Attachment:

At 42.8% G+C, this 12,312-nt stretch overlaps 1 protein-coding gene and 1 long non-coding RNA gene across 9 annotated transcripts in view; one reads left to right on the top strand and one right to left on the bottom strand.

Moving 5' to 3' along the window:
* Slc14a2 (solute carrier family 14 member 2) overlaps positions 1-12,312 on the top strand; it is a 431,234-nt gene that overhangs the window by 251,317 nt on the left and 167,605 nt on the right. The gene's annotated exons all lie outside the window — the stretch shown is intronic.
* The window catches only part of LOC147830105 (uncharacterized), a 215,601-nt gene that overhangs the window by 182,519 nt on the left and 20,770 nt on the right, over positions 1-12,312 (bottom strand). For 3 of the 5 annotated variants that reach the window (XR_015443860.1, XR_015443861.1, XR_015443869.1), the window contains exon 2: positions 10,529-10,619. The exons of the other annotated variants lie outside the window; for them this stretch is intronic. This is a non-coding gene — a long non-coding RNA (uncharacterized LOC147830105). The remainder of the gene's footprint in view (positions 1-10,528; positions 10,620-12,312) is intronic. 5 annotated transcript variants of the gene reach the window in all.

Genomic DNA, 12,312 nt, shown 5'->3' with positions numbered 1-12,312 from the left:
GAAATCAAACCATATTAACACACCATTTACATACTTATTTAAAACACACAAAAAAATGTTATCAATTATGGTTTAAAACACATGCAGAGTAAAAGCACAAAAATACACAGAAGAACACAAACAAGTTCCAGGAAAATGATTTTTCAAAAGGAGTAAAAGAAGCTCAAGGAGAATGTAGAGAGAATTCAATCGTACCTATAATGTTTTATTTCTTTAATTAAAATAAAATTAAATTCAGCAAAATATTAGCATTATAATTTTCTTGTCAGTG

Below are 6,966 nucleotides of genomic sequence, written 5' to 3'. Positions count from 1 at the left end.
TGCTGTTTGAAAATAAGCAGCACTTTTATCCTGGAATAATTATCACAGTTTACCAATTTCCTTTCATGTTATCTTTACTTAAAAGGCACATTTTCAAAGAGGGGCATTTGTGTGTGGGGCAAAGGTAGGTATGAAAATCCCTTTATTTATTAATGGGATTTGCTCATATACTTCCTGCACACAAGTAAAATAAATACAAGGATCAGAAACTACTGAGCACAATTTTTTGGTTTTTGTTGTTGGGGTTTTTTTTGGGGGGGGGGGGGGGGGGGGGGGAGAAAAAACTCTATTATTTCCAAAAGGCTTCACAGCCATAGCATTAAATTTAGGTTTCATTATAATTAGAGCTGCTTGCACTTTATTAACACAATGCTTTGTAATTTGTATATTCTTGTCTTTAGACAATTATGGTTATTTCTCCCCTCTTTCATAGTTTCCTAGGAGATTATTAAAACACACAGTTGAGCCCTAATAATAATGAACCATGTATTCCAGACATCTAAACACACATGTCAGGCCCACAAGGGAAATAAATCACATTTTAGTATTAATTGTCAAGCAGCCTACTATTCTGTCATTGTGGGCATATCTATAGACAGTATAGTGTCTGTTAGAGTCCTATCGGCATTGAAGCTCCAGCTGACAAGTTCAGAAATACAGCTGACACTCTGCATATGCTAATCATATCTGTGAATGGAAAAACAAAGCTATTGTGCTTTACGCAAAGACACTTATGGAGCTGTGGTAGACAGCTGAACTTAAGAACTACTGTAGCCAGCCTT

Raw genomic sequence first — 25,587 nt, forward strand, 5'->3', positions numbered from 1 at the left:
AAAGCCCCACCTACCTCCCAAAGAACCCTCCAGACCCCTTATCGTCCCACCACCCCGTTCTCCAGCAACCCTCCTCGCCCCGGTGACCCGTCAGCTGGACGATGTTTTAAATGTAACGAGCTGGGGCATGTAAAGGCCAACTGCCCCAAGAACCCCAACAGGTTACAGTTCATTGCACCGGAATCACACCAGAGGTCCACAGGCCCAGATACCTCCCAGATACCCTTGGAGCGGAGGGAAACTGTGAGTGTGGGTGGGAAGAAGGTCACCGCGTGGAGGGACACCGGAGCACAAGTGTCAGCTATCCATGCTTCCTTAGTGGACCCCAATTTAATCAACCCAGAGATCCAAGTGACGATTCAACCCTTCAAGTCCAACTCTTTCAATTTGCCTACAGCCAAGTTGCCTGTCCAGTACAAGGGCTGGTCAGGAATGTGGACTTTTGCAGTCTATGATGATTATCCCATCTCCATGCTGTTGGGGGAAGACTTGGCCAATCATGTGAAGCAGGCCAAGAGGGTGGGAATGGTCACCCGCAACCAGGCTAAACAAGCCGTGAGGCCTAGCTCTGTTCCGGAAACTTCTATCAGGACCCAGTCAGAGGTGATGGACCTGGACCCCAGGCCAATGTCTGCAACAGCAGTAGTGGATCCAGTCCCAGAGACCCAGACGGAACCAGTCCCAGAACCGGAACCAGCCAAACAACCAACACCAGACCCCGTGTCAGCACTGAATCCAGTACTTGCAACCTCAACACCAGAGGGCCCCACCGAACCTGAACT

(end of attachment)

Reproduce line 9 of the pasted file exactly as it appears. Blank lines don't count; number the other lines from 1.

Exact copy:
Raw genomic sequence first — 25,587 nt, forward strand, 5'->3', positions numbered from 1 at the left: